MIDDLE AND SOUTH AMERICAN DANCES
Indigenous of Central and South America
The most important people of the central and south America are the Chibchas (Central America) , the Quechuas (West Coast) depositaries of the inca civilisation , The Aymaras (Bolivian Altiplano and South Peru) bearers of Tiwanalu culture disappeared in the beginning of the 2d millenary, the Mapuches or Araucans(South Chile and Argentina) resisting to Incas , to Conquistadors and to Chilians till the 20th Century, the People of Amazonia (ex, Guaraní…)
Indigenous people of South and Central America were traditionally hunter-gatherers—and many, especially in the Amazon basin, still are; However some groups practiced aquaculture and agriculture and in some regions they created organized cities, city-states, and even empires like Aztec, Inca and Maya states that until the 16th century were among the most politically and socially advanced nations in the world.
Some indigenous peoples still live in relative isolation from Western culture and a few are still counted as uncontacted peoples.
Dances with strong african influence are examined in the Carribean Section
Middle American Dances
The circumscribed ceremonial roles of Aztec actor-dancers reflected the social structure comprising priests, nobles and warriors, commoners, serfs, and slaves. The priestly and noble-warrior classes took active roles in the many festivals of the Aztec calendar, and the priests trained noble youths for the priesthood or in dancing and singing. Warrior youths performed ceremonial combat, and the warrior orders of the eagle and of the ocelot fought captive slaves during certain festivals.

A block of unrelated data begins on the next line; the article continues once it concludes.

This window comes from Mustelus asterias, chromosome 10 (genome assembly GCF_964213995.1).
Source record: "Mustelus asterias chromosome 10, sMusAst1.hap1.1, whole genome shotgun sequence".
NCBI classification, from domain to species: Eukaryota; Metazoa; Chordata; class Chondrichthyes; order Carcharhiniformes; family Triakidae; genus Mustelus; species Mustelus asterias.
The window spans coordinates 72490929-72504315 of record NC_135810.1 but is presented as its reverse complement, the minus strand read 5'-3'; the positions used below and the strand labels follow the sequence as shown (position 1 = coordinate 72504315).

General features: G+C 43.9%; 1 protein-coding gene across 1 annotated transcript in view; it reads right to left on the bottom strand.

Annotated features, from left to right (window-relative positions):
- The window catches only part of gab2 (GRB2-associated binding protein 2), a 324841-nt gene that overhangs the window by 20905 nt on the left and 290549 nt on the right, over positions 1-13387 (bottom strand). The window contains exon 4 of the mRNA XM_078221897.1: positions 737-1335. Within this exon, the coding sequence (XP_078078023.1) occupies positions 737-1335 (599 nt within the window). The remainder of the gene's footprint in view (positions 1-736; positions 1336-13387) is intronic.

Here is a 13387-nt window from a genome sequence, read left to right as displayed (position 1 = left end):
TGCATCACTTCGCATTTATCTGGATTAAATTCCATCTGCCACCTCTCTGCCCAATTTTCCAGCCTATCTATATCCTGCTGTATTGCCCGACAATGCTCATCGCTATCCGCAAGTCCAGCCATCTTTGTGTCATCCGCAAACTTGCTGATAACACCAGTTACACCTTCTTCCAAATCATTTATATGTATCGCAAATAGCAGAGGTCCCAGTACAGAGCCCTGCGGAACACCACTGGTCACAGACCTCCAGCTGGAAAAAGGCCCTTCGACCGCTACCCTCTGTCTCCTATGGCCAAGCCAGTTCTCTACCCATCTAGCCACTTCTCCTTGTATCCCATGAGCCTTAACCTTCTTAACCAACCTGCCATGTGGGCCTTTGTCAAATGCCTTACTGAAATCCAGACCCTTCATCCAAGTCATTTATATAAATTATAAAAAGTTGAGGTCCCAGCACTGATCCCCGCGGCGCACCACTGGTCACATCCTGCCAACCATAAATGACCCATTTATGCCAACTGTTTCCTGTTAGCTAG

Dance was a central component of social, religious, and political endeavours for the ancient Maya. The entire community danced, including kings, nobles, and common people. Dance served many functions such as creating sacred space, closing the gap between here and the otherworld.
The triple teams of pascolas, or wooden-masked clown dancers descend from prehistoric clown-shamans.
The Dance of the Pascolas and the Deer is a ritual that has been practiced for over 300 years as a call for rain to the gods, and is studied by specialists from the National Institute of Anthropology and History (INAH), who are currently working on the creation of a file in order to include this practice on the Tentative List of Intangible Cultural Heritage, of the United Nations Educational, Scientific and Cultural Organization (UNESCO).
Peyote (danced by Huichols)
The peyote (hikuli) dance, held in November, follows Huichol and Tarahumara pilgrimages . The dance of the Huichol is the more ecstatic. After consuming the trance-inducing peyote, men and women move in a counterclockwise progression, leaping jerkily and twisting their bodies.
One most important Huichol ceremony is the “Dance of the Deer.” People dance their prayers into the altar of Mother Earth and connect with the Deer Spirit, a very important Huichol animal power. The deer is seen as an elder brother, a guide, which the shamans use to navigate the spirit realm and also for healing. In the Huichol mythology, the gods and goddesses taught the deer in ancient times. It was the first student to learn the secrets of the original shaman, Grandfather Fire.
Danza de los Voladores